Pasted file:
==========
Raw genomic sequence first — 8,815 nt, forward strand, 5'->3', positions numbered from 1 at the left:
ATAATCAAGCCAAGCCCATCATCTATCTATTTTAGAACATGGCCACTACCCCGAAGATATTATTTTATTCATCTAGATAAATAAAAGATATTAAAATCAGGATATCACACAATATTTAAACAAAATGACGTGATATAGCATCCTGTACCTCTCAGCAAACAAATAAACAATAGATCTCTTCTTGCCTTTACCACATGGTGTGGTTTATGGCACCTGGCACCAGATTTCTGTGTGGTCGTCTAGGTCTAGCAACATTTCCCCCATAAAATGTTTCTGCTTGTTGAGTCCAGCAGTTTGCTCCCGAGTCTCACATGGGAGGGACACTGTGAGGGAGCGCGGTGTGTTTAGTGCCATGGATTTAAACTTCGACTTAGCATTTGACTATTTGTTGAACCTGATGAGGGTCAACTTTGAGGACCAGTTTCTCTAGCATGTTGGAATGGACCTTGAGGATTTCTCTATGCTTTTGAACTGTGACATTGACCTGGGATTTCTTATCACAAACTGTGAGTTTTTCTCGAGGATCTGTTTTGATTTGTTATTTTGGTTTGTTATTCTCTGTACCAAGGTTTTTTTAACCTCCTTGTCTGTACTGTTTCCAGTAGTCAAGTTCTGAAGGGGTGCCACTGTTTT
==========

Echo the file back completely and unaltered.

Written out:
Raw genomic sequence first — 8,815 nt, forward strand, 5'->3', positions numbered from 1 at the left:
ATAATCAAGCCAAGCCCATCATCTATCTATTTTAGAACATGGCCACTACCCCGAAGATATTATTTTATTCATCTAGATAAATAAAAGATATTAAAATCAGGATATCACACAATATTTAAACAAAATGACGTGATATAGCATCCTGTACCTCTCAGCAAACAAATAAACAATAGATCTCTTCTTGCCTTTACCACATGGTGTGGTTTATGGCACCTGGCACCAGATTTCTGTGTGGTCGTCTAGGTCTAGCAACATTTCCCCCATAAAATGTTTCTGCTTGTTGAGTCCAGCAGTTTGCTCCCGAGTCTCACATGGGAGGGACACTGTGAGGGAGCGCGGTGTGTTTAGTGCCATGGATTTAAACTTCGACTTAGCATTTGACTATTTGTTGAACCTGATGAGGGTCAACTTTGAGGACCAGTTTCTCTAGCATGTTGGAATGGACCTTGAGGATTTCTCTATGCTTTTGAACTGTGACATTGACCTGGGATTTCTTATCACAAACTGTGAGTTTTTCTCGAGGATCTGTTTTGATTTGTTATTTTGGTTTGTTATTCTCTGTACCAAGGTTTTTTTAACCTCCTTGTCTGTACTGTTTCCAGTAGTCAAGTTCTGAAGGGGTGCCACTGTTTT